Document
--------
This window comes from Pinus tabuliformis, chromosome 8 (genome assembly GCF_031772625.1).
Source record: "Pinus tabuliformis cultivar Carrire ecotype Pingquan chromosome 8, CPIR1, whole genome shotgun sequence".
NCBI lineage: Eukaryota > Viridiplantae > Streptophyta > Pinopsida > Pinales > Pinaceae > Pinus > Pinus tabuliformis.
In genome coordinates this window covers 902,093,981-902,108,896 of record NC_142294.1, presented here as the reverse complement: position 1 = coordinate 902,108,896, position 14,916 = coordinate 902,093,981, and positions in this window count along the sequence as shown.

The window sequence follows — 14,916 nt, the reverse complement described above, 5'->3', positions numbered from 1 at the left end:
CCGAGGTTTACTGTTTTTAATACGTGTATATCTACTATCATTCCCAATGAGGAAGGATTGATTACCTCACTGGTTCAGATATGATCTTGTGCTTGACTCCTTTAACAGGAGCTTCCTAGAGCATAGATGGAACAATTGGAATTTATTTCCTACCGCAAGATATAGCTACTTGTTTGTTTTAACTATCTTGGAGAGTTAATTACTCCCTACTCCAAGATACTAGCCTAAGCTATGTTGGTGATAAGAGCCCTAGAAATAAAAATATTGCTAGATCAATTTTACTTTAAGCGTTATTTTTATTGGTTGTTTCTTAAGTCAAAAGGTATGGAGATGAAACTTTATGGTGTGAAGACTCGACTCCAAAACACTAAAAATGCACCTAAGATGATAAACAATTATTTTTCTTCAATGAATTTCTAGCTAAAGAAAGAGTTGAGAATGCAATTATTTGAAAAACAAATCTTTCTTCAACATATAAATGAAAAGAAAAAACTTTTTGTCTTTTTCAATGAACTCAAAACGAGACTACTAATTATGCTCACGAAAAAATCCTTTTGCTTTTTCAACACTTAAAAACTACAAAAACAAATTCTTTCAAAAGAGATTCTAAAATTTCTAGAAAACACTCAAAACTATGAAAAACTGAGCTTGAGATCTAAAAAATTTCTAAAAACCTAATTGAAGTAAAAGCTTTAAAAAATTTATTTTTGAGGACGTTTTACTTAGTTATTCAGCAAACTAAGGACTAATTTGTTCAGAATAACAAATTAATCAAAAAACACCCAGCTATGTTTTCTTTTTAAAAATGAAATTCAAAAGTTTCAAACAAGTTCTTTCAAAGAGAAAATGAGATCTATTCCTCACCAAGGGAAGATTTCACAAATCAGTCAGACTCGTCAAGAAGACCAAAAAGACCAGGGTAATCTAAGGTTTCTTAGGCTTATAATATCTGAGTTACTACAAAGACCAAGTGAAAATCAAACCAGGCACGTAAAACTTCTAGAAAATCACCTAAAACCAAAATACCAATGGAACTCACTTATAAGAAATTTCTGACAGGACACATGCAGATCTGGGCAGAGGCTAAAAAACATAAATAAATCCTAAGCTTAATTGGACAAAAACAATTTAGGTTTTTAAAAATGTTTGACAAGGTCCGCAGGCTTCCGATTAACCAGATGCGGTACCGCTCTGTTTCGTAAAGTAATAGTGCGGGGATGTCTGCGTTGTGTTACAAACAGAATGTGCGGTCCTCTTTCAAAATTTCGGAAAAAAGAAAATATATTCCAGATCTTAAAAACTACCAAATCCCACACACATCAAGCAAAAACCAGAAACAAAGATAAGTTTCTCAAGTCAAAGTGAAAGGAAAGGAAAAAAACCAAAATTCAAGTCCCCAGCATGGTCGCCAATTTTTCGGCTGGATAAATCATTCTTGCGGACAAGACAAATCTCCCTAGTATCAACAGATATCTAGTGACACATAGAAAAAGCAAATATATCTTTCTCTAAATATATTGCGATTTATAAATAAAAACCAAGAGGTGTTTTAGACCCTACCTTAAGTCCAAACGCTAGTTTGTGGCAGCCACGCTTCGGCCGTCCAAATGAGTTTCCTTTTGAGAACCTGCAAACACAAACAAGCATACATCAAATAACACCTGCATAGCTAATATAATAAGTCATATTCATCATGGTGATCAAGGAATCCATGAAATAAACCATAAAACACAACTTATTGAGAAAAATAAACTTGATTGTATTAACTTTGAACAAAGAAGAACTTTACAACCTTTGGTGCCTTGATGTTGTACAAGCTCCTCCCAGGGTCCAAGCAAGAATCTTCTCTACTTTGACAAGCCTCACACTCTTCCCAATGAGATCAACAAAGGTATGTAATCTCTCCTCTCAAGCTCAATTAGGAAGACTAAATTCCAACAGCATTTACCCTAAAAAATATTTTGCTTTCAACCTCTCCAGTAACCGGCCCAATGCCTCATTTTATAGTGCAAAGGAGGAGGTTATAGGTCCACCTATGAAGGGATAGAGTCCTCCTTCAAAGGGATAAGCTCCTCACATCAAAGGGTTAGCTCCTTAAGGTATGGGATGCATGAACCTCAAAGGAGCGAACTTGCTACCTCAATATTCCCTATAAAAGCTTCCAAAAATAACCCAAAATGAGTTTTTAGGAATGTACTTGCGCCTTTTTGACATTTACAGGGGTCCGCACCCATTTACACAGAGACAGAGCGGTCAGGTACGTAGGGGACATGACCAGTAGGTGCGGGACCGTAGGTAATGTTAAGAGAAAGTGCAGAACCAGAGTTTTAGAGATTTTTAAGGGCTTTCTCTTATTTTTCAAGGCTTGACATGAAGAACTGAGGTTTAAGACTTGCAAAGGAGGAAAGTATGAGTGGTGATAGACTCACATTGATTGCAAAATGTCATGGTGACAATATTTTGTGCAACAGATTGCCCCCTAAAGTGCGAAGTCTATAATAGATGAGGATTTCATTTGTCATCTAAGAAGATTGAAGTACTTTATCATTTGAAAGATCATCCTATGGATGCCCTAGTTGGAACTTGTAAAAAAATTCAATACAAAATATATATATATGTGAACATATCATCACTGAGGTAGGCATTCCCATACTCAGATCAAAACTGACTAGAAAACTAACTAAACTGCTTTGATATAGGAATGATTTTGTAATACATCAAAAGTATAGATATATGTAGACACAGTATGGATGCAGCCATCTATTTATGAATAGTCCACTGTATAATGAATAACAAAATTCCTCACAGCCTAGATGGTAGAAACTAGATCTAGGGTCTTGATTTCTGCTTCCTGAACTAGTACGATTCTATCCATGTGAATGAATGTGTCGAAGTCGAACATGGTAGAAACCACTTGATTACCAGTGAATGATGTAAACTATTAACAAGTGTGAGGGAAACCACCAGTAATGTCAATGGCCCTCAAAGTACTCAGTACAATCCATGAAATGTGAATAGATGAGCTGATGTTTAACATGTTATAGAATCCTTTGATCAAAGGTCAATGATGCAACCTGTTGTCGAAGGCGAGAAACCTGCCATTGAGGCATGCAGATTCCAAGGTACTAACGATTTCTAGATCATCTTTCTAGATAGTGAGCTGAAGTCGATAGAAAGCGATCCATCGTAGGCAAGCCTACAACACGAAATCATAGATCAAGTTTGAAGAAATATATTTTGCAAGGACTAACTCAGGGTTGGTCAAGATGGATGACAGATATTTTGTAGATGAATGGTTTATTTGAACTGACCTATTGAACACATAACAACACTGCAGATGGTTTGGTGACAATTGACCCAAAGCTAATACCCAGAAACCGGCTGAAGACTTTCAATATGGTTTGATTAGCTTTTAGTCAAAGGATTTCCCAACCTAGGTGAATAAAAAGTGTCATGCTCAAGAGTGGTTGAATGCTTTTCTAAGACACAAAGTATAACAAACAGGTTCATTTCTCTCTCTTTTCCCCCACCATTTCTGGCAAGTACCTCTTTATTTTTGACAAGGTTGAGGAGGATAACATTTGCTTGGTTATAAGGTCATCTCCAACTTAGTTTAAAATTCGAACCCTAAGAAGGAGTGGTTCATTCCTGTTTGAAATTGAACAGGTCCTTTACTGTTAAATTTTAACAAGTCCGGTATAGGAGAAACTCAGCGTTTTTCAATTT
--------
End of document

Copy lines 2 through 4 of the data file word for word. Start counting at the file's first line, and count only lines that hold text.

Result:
Source record: "Pinus tabuliformis cultivar Carrire ecotype Pingquan chromosome 8, CPIR1, whole genome shotgun sequence".
NCBI lineage: Eukaryota > Viridiplantae > Streptophyta > Pinopsida > Pinales > Pinaceae > Pinus > Pinus tabuliformis.
In genome coordinates this window covers 902,093,981-902,108,896 of record NC_142294.1, presented here as the reverse complement: position 1 = coordinate 902,108,896, position 14,916 = coordinate 902,093,981, and positions in this window count along the sequence as shown.